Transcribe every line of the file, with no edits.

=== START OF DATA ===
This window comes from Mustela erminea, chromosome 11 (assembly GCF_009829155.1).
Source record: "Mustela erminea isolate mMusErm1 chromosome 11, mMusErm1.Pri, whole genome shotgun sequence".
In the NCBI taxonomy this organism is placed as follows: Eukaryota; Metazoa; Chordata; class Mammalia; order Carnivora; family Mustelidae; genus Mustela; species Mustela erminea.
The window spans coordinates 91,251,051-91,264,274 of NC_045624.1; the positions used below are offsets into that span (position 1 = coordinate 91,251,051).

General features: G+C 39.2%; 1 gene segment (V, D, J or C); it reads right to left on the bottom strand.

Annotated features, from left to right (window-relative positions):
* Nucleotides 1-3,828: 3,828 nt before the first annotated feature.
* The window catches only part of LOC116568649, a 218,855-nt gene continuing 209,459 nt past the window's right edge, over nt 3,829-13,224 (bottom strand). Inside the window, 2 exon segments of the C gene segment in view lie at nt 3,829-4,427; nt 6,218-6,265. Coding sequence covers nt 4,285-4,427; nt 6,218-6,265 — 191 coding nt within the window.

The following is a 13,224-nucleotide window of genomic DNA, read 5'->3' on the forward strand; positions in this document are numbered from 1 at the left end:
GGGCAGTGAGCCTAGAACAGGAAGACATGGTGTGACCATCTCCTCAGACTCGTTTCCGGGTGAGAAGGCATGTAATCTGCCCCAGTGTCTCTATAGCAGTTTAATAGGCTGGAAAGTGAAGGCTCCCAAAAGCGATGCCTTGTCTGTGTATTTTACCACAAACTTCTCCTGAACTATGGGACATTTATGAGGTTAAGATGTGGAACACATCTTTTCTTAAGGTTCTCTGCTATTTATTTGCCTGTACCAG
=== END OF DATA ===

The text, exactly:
This window comes from Mustela erminea, chromosome 11 (assembly GCF_009829155.1).
Source record: "Mustela erminea isolate mMusErm1 chromosome 11, mMusErm1.Pri, whole genome shotgun sequence".
In the NCBI taxonomy this organism is placed as follows: Eukaryota; Metazoa; Chordata; class Mammalia; order Carnivora; family Mustelidae; genus Mustela; species Mustela erminea.
The window spans coordinates 91,251,051-91,264,274 of NC_045624.1; the positions used below are offsets into that span (position 1 = coordinate 91,251,051).

General features: G+C 39.2%; 1 gene segment (V, D, J or C); it reads right to left on the bottom strand.

Annotated features, from left to right (window-relative positions):
* Nucleotides 1-3,828: 3,828 nt before the first annotated feature.
* The window catches only part of LOC116568649, a 218,855-nt gene continuing 209,459 nt past the window's right edge, over nt 3,829-13,224 (bottom strand). Inside the window, 2 exon segments of the C gene segment in view lie at nt 3,829-4,427; nt 6,218-6,265. Coding sequence covers nt 4,285-4,427; nt 6,218-6,265 — 191 coding nt within the window.

The following is a 13,224-nucleotide window of genomic DNA, read 5'->3' on the forward strand; positions in this document are numbered from 1 at the left end:
GGGCAGTGAGCCTAGAACAGGAAGACATGGTGTGACCATCTCCTCAGACTCGTTTCCGGGTGAGAAGGCATGTAATCTGCCCCAGTGTCTCTATAGCAGTTTAATAGGCTGGAAAGTGAAGGCTCCCAAAAGCGATGCCTTGTCTGTGTATTTTACCACAAACTTCTCCTGAACTATGGGACATTTATGAGGTTAAGATGTGGAACACATCTTTTCTTAAGGTTCTCTGCTATTTATTTGCCTGTACCAG